The Earnings Per Share Topic in the FASB's ASC requires CSX to include additional shares in the computation of earnings per share, assuming dilution. The additional shares included in diluted earnings per share represent the number of shares that would be issued if all of the above potentially dilutive instruments were converted into CSX common stock.

When calculating diluted earnings per share, this rule requires CSX to include the potential shares that would be outstanding if all outstanding stock options were exercised. This number is different from outstanding stock options because it is offset by shares CSX could repurchase using the proceeds from these hypothetical exercises to obtain the common stock equivalent. Approximately one million and 10 million of total average outstanding stock options for the second quarters ended June 30, 2018 and June 30, 2017, respectively, were excluded from the diluted earnings per share calculation because their effect was antidilutive.

Share Repurchases    
    
In February 2018, the Company announced an increase to the $1.5 billion share repurchase program first announced in October 2017, bringing the total authorized to $5 billion. This program is expected to be completed by the end of first quarter 2019. During the second quarters of 2018 and 2017, the Company repurchased approximately $974 million, or 16 million shares, and $499 million, or 9 million shares, respectively. During the six months of 2018 and 2017, the Company repurchased $1.8 billion, or 31 million shares, and $757 million, or 15 million shares, respectively.

                    
 
CSX Q2 2018 Form 10-Q p.11





CSX CORPORATION
NOTES TO CONSOLIDATED FINANCIAL STATEMENTS
(Unaudited)

NOTE 2.    Earnings Per Share, continued

On April 20, 2018, the Company entered into an accelerated share repurchase agreement to repurchase shares of the Company’s common stock. Under this agreement, the Company made a prepayment of $450 million to a financial institution and received an initial delivery of shares valued at $360 million, or 6 million shares. The remaining balance of $90 million was settled through receipt of additional shares on July 17, 2018, with the final net number of shares calculated based on the volume-weighted average price of the Company's common stock over the term of the agreement, less a discount. Approximately 7 million total shares were repurchased under the agreement.

Under an accelerated share repurchase agreement in January 2018, the Company made a prepayment of $150 million to a financial institution and received an initial delivery of shares valued at $120 million. The remaining balance of $30 million was settled through receipt of additional shares in February 2018 with the final net number of shares calculated based on the volume-weighted average price of the Company's common stock over the term of the agreement, less a discount. Approximately 3 million total shares were repurchased under the agreement.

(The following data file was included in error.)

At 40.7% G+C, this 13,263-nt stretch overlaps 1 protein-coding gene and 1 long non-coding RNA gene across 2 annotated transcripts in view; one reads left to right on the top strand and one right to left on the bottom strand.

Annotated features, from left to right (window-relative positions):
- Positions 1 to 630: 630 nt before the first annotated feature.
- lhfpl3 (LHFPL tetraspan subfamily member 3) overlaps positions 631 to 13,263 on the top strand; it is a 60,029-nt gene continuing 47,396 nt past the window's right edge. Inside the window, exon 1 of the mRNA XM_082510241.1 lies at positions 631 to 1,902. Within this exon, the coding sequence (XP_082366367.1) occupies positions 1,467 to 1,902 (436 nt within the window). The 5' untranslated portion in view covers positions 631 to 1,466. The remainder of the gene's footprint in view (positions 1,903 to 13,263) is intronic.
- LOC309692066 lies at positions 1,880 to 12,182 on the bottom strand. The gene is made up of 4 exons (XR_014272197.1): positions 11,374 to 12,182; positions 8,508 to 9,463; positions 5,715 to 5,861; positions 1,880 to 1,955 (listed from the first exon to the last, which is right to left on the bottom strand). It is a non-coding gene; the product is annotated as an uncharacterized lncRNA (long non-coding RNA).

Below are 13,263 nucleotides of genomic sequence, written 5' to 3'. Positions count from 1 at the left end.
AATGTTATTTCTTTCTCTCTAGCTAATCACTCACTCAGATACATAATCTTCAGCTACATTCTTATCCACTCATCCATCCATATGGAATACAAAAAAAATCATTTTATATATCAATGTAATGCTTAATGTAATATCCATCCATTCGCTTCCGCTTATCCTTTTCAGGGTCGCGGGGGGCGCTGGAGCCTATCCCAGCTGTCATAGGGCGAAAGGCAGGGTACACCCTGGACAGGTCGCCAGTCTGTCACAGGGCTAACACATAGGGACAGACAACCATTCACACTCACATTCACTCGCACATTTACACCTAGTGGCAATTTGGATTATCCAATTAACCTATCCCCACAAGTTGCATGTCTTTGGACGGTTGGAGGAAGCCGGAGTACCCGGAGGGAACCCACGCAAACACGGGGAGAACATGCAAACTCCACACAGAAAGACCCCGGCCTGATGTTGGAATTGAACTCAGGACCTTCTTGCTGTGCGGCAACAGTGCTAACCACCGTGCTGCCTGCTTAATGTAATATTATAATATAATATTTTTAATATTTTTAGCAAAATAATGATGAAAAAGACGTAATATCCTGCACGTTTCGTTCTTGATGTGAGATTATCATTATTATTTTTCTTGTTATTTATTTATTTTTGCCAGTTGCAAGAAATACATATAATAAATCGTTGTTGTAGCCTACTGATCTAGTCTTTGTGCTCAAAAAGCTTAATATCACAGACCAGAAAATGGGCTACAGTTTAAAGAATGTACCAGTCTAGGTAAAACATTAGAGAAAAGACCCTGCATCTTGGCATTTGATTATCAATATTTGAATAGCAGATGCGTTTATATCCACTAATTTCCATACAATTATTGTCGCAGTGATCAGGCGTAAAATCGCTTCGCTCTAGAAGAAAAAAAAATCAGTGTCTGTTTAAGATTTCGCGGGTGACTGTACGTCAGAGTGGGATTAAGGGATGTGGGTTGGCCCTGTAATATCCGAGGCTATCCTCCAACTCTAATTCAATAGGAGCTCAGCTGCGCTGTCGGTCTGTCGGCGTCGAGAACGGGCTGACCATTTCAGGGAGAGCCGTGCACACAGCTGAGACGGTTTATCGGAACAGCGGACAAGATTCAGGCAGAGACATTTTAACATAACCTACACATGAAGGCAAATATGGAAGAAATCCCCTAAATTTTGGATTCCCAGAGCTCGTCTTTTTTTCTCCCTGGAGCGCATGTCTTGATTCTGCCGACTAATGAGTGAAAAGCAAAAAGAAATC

Management's assessment of market conditions and other factors guides the timing and volume of repurchases. Future share repurchases are expected to be funded by cash on hand, cash generated from operations and debt issuances. Shares are retired immediately upon repurchase. In accordance with the Equity Topic in the ASC, the excess of repurchase price over par value is recorded in retained earnings.


NOTE 3.     Share-Based Compensation

Under CSX's share-based compensation plans, awards consist of performance units, restricted stock awards, restricted stock units and stock options for management and stock grants for directors. Awards granted under the various programs are determined and approved by the Compensation Committee of the Board of Directors or, in certain circumstances, by the Chief Executive Officer for awards to management employees other than senior executives. The Board of Directors approves awards granted to CSX's non-management directors upon recommendation of the Governance Committee.

Share-based compensation expense is measured using the fair value of the award on the grant date and is recognized on a straight-line basis over the service period of the respective award. Total pre-tax expense associated with share-based compensation and its related income tax benefit is shown in the table below. The year over year decrease in expense related to performance units, stock options and restricted stock units and awards is primarily due to modifications to the terms of awards in 2017 (see Equity Award Modifications below) and the prior year expense related to 9 million stock options granted in February 2017 to former President and CEO E. Hunter Harrison which were forfeited upon his death in December 2017.

 
Second Quarters
 
Six Months
(Dollars in millions)
2018
2017
 
2018
2017
 
 
 
 
 
 
Share-Based Compensation Expense:
 
 
 
 
 
Performance Units
$
8

$
18

 
$
14

$
39

Stock Options
2

21

 
6

32

Restricted Stock Units and Awards
2

5

 
3

9

Stock Awards for Directors


 
2

2

Total Share-Based Compensation Expense
$
12

$
44

 
$
25

$
82

Income Tax Benefit
$
9

$
13

 
$
17

$
29


                    
 
CSX Q2 2018 Form 10-Q p.12





CSX CORPORATION
NOTES TO CONSOLIDATED FINANCIAL STATEMENTS
(Unaudited)

NOTE 3.     Share-Based Compensation, continued

Long-term Incentive Plan
In February 2018, the Company granted approximately 350 thousand performance units to certain employees under a new long-term incentive plan ("LTIP") for the years 2018 through 2020, which was adopted under the CSX Stock and Incentive Award Plan. Payouts of performance units for the cycle ending with fiscal year 2020 will be based on the achievement of goals related to both operating ratio and free cash flow, in each case excluding non-recurring items as disclosed in the Company's financial statements. The final year operating ratio and cumulative free cash flow over the plan period will each comprise 50% of the payout and will be measured independently of the other.